Flying saucer (confectionery)

From Wikipedia, the free encyclopedia

Flying saucers
Flying saucer confectionery.jpg
Place of originBelgium, United Kingdom
Main ingredientsSherbet and rice paper

Flying saucers (Flemish: Zure ouwels) are small spheroidal capsules of sherbet-filled rice paper.[1][2]


The first flying saucers were produced in the early 1950s when an Antwerp based producer of communion wafers, Belgica, faced a decline in demand for their product. Astra Sweets now owns the Belgica brand and continue to make the product. Flying saucers are officially registered as a traditional product of Flanders.[3] Their popularity in the United Kingdom from the 1960s to the 1970s was attributed to the Space Race and increased interest in science fiction.[2]

They remain a popular sweet in Belgium and the United Kingdom. Flying saucers came 12th in a 2009 poll among adults for 'Britain's top sweets'[4] and experienced a resurgence in popularity, along with other traditional sweets, in the 2010s.[5][6] They have also been featured on lists of vegan sweets for Halloween.[7] They were also a popular sweet in Ireland.[8]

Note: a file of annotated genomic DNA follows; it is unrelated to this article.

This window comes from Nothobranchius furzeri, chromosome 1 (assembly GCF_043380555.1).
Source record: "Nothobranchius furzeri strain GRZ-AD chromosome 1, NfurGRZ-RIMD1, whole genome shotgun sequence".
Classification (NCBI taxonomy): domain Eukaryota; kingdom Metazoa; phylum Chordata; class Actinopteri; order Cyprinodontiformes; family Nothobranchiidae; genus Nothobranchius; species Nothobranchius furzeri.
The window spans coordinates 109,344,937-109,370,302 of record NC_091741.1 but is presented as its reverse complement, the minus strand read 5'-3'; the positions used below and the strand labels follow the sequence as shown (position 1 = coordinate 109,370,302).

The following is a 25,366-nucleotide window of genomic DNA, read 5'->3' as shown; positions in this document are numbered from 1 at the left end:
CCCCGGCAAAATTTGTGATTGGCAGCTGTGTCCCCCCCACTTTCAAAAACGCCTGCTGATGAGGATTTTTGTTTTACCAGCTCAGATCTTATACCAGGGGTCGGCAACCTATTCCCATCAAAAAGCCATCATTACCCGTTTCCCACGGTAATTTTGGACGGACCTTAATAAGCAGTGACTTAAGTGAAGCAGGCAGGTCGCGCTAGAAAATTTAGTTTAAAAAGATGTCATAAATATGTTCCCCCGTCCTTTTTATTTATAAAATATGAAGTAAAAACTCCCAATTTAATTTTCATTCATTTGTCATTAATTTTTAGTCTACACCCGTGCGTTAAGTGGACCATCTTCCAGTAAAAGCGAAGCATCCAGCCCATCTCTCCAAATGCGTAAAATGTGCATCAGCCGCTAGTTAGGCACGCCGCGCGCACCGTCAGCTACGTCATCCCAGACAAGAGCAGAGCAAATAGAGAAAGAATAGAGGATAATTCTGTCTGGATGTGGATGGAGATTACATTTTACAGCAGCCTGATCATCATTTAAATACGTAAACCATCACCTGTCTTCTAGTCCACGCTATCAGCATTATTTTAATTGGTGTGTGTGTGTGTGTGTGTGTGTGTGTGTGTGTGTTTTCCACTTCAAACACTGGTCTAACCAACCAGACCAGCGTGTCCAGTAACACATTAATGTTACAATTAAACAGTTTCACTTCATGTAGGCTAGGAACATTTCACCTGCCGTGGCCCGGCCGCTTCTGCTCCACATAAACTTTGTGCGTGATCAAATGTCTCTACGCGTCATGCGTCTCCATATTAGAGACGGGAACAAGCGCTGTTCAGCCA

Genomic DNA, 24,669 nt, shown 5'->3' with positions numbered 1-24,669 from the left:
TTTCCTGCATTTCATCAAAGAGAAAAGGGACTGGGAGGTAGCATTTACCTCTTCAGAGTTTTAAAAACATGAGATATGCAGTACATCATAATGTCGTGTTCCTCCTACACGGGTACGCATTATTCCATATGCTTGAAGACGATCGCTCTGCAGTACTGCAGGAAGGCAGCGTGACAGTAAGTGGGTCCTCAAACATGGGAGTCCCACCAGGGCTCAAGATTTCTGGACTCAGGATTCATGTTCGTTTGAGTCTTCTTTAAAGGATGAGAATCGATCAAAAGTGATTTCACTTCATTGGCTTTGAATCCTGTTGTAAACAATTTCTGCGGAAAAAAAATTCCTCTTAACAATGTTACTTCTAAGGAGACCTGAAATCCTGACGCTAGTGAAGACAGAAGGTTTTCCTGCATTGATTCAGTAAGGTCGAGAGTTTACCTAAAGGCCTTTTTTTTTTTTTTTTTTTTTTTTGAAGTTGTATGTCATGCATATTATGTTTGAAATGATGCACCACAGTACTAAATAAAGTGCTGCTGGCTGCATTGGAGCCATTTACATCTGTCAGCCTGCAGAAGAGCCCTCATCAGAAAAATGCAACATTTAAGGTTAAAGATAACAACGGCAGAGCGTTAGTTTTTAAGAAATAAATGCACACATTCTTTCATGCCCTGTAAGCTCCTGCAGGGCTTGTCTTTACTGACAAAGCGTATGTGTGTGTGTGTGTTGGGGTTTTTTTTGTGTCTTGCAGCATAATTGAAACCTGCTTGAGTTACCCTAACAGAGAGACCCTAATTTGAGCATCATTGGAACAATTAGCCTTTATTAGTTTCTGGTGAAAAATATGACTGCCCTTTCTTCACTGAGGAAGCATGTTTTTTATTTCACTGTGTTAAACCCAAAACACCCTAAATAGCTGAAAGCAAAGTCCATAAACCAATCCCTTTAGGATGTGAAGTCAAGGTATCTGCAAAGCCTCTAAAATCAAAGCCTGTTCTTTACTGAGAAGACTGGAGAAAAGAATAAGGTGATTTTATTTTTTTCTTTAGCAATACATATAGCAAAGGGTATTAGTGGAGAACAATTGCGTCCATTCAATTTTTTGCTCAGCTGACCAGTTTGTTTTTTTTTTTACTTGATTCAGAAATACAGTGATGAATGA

See also[edit]


  1. ^ "The lasting allure of the flying saucer". BBC News. 2014-06-12. Retrieved 2021-05-06.
  2. ^ a b "Sweet history lesson on the evolution of confectionery". belfasttelegraph. 2018-08-23. ISSN 0307-1235. Retrieved 2021-05-06.
  3. ^ Traditional products of Flanders (in Flemish)
  4. ^ Renton, Alex (10 September 2009). "Goody goody gumdrops". Times 2. The Times. London. pp. 8-9.
  5. ^ Salter, Katy (2014-08-06). "Sherbet dips, flying saucers and the British retro sweet revival". The Guardian. Retrieved 2021-05-06.{{cite web}}: CS1 maint: url-status (link)
  6. ^ "Why are retro sweets tasting success?". BBC News. 2019-08-24. Retrieved 2021-05-06.
  7. ^ Allen, Elisa (2017-10-25). "9 ways to have a vegan Halloween". Metro. Retrieved 2021-05-06.
  8. ^ "23 Undeniable Tastes Of An Irish Childhood". Retrieved 2021-05-06.